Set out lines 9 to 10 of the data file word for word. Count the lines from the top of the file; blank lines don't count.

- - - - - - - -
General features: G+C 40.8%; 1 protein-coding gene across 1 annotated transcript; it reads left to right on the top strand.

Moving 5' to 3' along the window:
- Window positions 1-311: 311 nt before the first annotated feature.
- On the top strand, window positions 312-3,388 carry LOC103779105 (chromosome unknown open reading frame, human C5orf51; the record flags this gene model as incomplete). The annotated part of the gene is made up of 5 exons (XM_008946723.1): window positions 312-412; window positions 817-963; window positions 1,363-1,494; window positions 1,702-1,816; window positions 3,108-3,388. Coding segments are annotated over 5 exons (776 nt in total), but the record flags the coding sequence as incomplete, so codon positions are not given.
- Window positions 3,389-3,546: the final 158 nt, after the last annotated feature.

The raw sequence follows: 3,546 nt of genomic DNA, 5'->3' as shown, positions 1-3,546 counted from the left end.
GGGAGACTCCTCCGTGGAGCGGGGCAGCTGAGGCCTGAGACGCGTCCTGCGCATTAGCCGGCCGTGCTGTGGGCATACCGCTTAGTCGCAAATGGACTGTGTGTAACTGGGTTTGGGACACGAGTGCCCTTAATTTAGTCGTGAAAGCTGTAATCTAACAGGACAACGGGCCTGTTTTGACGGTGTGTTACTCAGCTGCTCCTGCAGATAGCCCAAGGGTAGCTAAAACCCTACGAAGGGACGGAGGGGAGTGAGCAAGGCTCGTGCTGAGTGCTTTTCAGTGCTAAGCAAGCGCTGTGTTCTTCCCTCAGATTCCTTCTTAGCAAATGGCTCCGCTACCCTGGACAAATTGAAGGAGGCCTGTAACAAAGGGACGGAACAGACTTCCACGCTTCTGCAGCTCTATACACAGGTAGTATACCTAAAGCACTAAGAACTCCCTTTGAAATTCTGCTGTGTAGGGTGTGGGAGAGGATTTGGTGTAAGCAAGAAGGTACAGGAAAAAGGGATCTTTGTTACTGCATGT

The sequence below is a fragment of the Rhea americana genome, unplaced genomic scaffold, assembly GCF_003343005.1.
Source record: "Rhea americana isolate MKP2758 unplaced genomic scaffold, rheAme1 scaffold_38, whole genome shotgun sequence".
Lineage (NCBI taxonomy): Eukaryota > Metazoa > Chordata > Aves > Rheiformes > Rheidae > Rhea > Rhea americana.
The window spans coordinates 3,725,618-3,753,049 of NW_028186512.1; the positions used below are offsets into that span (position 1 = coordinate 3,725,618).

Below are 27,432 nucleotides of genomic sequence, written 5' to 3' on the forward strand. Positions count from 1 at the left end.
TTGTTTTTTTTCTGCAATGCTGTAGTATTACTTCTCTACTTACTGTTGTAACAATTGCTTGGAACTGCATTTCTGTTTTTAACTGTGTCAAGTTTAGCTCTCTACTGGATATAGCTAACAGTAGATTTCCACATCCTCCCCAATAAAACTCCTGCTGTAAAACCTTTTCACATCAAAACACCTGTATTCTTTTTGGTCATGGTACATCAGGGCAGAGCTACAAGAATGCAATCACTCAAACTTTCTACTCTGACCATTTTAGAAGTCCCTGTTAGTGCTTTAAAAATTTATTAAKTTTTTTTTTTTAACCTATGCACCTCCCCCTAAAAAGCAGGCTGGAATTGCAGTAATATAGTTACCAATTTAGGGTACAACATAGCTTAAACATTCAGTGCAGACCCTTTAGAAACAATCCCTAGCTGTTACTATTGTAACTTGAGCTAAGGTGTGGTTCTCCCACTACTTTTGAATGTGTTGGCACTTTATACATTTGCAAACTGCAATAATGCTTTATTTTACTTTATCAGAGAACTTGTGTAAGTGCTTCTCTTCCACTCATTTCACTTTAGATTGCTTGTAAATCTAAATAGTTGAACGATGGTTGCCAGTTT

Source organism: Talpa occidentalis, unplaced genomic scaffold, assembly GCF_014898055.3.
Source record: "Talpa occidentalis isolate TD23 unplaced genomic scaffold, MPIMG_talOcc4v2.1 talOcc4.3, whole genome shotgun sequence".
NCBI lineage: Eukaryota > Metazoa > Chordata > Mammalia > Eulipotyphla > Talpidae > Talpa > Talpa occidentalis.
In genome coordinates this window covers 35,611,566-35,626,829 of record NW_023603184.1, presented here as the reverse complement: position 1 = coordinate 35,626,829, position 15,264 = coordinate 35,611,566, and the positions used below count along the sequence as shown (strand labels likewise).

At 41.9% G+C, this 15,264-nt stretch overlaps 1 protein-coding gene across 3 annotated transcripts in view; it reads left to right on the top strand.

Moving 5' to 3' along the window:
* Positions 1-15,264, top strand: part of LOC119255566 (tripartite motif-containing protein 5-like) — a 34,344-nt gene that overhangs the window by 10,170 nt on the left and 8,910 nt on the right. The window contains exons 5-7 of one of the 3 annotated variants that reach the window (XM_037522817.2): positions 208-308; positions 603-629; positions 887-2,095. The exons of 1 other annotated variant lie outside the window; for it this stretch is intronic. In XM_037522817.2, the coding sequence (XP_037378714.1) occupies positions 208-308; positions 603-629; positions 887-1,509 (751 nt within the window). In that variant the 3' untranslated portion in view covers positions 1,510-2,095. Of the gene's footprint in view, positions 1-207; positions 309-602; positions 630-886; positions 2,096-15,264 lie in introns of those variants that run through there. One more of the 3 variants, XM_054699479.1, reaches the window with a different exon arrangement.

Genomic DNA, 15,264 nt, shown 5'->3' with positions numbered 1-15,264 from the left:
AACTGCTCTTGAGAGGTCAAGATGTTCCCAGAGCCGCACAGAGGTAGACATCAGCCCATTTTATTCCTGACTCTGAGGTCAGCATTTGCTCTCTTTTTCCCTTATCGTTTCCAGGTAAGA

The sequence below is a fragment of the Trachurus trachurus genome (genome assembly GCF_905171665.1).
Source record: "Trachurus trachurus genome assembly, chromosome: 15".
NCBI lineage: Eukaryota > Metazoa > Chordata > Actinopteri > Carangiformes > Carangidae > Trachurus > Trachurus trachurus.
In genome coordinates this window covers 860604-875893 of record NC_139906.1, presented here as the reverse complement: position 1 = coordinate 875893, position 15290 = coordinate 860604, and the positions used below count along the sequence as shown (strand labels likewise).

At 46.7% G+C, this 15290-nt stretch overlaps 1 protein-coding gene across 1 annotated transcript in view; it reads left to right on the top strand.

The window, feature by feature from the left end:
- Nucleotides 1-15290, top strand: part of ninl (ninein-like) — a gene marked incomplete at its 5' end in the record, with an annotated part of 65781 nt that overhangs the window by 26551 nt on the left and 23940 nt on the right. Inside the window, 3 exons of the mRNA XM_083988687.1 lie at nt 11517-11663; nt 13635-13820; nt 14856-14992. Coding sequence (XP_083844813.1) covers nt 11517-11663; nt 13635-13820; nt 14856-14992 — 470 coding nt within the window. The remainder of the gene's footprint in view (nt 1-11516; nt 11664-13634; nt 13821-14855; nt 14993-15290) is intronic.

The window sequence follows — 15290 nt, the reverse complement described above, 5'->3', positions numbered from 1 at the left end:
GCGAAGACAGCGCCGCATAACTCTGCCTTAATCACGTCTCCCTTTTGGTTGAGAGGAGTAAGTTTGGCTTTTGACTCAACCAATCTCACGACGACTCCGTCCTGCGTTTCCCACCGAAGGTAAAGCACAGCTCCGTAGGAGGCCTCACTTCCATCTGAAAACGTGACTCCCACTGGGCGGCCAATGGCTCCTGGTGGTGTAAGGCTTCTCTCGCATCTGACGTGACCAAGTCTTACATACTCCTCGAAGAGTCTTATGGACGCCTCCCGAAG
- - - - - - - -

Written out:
Source record: "Rhea americana isolate MKP2758 unplaced genomic scaffold, rheAme1 scaffold_38, whole genome shotgun sequence".
Lineage (NCBI taxonomy): Eukaryota > Metazoa > Chordata > Aves > Rheiformes > Rheidae > Rhea > Rhea americana.